Acupuncture applied as a sensory discrimination training tool decreases movement-related pain in patients with chronic low back pain more than acupuncture alone: A randomised cross-over experiment
MetadataShow full item record
This article has been accepted for publication in, Wand, Benedict Martin and Abbaszadeh, Sam and Smith, Anne Julia and Catley, Mark Jon and Moseley, G. Lorimer. 2013. Acupuncture applied as a sensory discrimination training tool decreases movement-related pain in patients with chronic low back pain more than acupuncture alone: A randomised cross-over experiment. British Journal of Sports Medicine. 47 (17): pp. 1085-1089, following peer review and can also be viewed at http://bjsm.bmj.com/
Background: High-quality clinical evidence suggests that although acupuncture appears superior to usual care in the management of chronic low back pain, there is little meaningful difference between true and sham acupuncture. This suggests that the benefits of acupuncture are mediated by the placebo response. An alternative explanation is that sham acupuncture is an active treatment and shares a mechanism of action with traditionally applied acupuncture. One plausible candidate for this mechanism is improvement in self-perception mediated through the sensory discrimination-like qualities of acupuncture. We aimed to compare the effects of acupuncture with a sensory discrimination training component to acupuncture without.Methods: 25 people with chronic low back pain were enroled in a randomised cross-over experiment. We compared the effect of acupuncture delivered when sensory discrimination is optimised to acupuncture delivered when it is not, on movement-related back pain immediately after each intervention.Results: We found that the average pain intensity after participants had received acupuncture with sensory discrimination training (2.8±2.5) was less than when they received acupuncture without sensory discrimination training (3.6±2.0). This difference was statistically significant (after adjustment; mean difference=−0.8, 95% CI −1.4 to −0.3; p=0.011).Conclusions: Our findings are consistent with the idea that acupuncture may offer specific benefit that is not dependent on precisely where the needles are inserted so much as that the patient attends to where they are inserted. If so, the location of the needles might be better focused on the painful area and the need for penetration of the skin may be mitigated.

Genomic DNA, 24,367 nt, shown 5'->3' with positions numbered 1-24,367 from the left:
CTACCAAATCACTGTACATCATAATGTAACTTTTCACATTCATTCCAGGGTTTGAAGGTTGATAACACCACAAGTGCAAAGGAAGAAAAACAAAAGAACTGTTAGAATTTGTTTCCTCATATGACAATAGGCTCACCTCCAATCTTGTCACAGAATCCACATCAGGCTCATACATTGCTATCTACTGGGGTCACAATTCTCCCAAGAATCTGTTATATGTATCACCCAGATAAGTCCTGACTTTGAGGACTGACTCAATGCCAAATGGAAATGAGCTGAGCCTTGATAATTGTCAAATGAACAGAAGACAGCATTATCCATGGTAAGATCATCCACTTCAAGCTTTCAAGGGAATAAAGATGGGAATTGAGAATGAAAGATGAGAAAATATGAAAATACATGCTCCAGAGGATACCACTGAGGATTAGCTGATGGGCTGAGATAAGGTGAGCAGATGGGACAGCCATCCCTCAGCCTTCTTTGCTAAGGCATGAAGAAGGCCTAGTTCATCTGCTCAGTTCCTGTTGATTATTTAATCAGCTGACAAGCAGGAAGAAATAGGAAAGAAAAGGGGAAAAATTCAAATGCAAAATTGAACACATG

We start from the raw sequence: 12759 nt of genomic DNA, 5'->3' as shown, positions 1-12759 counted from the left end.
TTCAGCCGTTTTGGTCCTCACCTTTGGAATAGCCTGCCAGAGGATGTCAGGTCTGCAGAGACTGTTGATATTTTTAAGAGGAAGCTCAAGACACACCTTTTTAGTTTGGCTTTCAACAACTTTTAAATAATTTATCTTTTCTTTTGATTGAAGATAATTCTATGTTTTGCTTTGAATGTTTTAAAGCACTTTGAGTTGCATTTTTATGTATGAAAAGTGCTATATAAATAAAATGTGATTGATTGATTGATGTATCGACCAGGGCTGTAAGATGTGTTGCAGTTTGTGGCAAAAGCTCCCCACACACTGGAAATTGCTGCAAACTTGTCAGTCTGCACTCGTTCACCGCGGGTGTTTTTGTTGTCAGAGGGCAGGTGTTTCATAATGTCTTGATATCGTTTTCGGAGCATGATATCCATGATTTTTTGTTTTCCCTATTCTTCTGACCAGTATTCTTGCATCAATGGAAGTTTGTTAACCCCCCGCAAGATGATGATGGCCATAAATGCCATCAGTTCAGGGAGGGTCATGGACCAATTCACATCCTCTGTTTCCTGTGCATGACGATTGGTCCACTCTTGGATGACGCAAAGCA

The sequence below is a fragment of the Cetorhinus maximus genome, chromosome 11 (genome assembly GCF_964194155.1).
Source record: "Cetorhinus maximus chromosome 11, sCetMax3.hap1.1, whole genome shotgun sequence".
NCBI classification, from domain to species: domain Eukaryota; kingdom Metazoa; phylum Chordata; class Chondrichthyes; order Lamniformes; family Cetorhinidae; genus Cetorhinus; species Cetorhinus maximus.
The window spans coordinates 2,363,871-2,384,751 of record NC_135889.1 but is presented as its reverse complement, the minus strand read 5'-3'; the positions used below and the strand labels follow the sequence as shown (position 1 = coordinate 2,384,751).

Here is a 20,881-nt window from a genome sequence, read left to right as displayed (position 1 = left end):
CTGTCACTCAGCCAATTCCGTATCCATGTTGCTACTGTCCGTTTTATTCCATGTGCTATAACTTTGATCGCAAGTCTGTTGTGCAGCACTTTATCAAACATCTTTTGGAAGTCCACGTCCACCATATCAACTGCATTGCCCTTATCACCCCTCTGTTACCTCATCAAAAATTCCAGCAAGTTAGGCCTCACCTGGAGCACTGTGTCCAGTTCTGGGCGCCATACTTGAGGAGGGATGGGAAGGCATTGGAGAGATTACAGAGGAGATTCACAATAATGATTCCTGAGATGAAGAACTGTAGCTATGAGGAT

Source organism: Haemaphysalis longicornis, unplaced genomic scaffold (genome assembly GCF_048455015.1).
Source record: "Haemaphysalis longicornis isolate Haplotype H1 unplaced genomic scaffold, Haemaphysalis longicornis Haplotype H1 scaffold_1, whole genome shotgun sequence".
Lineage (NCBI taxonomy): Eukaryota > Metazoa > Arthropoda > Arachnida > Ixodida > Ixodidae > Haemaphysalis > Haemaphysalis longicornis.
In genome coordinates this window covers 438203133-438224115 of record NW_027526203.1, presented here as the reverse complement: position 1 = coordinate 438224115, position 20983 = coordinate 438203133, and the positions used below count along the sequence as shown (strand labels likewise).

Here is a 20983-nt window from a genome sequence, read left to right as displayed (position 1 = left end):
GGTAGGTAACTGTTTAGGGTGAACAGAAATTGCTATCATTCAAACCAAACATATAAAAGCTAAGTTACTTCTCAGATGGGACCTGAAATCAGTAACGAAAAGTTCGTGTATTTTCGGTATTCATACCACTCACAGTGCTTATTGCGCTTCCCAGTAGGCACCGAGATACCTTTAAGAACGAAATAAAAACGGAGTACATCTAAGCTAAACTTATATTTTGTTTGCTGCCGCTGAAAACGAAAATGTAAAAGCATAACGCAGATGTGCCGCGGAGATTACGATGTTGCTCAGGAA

Showing items related by title, author, creator and subject.
STarT Back Tool risk stratification is associated with changes in movement profile and sensory discrimination in low back pain: A study of 290 patientsRabey, Martin; Kendall, Michelle; Godden, Chris; Liburd, Jermaine; Netley, Hayley; O'Shaughnessy, Ciaran; O'Sullivan, Peter; Smith, Anne; Beales, Darren (2019)Background: Investigation of movement and sensory profiles across STarT Back risk subgroups. Methods: A chronic low back pain cohort (n = 290) were classified as low, medium or high risk using the STarT Back Tool, and ...
Somatosensory nociceptive characteristics differentiate subgroups in people with chronic low back pain: a cluster analysisRabey, Martin; Slater, Helen; O'Sullivan, Peter; Beales, Darren; Smith, Anne (2015)The objectives of this study were to explore the existence of subgroups in a cohort with chronic low back pain (n = 294) based on the results of multimodal sensory testing and profile subgroups on demographic, psychological, ...
Schäfer, Axel (2009)Background summary. Leg pain is a common complaint in relation to low back pain (LBP), present in up to 65% of all patients with LBP. Radiating leg pain is an important predictor for chronicity of LBP and an indicator of ...